AUGUSTA, Maine — A national sporting group linked to the archconservative rocker and activist Ted Nugent said Thursday it would fund a lawsuit against Maine’s Sunday hunting ban.
An advocacy arm of the Kansas-based Hunter Nation said Wednesday it would make a five-figure donation toward a lawsuit filed in an Augusta court last week. The group’s CEO, Luke Hilgemann, declined to give a more specific figure, saying legal costs are hard to predict.
The Sunday hunting lawsuit is a milestone in Maine as the first one to ask that a major state law be overturned because of a constitutional right to food passed by voters here in 2021. Only Maine and Massachusetts still ban hunting on Sundays in a remaining example of a religious “blue law” barring certain activities on church days that dates back to the 1800s.
Eroding the ban is a perennial topic in the Maine Legislature, with lawmakers considering roughly 35 attempts in the last 45 years to do so. But it has survived with most hunters in favor of it and most landowners — particularly those in southern Maine — generally opposed. The Legislature has been wary because hunting here largely relies on access to private land.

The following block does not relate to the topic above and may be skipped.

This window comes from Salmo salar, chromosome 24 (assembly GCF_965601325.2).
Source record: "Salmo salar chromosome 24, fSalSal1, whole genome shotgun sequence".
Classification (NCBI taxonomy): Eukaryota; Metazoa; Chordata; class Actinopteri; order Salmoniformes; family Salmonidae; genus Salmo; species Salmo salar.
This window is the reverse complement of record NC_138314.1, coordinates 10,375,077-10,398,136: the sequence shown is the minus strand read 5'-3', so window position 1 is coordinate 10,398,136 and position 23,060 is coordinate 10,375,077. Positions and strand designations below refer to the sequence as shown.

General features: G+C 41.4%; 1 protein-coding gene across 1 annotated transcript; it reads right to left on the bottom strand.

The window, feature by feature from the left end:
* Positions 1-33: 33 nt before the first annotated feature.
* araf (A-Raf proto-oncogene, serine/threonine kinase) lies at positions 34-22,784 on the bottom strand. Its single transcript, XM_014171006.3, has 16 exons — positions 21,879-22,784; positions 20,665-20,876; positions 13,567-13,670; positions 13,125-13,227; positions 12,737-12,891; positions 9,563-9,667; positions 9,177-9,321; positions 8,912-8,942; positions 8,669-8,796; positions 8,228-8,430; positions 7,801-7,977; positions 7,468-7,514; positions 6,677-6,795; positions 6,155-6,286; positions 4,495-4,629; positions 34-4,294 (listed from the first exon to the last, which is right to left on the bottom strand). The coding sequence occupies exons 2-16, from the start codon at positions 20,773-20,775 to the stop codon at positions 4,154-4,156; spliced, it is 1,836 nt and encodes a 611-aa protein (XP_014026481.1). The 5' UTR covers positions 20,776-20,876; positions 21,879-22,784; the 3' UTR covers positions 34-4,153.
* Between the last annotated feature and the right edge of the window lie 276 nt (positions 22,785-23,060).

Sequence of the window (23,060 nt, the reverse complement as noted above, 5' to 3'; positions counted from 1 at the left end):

The lawsuit was organized by the Maine Hunters United for Sunday Hunting, a coalition led by Democratic lobbyist Jared Bornstein that lobbied on the cause in the Legislature. He is out in front of other sporting groups here, including the influential Sportsman’s Alliance of Maine, which supports Sunday hunting but opposed the most recent legislative bid.
Hunter Nation is most notable for its influence in Wisconsin politics and lobbying across the country to liberalize hunting seasons. Hilgemann is a Republican operative based in that state and once ran the top advocacy group founded by David and Charles Koch, the billionaire brothers known for a network of influential conservative groups.
The hunting group sued Wisconsin last year to force a wolf hunt that has been on hold during a wider fight with environmental groups and tribes. It also backed a Republican-backed “Sporting Freedom Package” of bills that died or were vetoed by Democratic Gov. Tony Evers. It lobbied on Sunday hunting in Maine and worked on a successful Virginia effort to expand it there.
“For us, we just can’t come up with a good reason as to why hunters shouldn’t be allowed to pursue a legal ethical tag that they’ve purchased on Sunday just because this outdated law prohibits them from doing so,” Hilgemann said.
Hunter Nation has gained attention for its affiliation with Nugent, who was named the group’s “national spokesman” last summer. His music career peaked in the 1970s. Since then, he has become an activist known as much for his extreme comments, including in 2014, when he referred to then-President Barack Obama as a “subhuman mongrel.”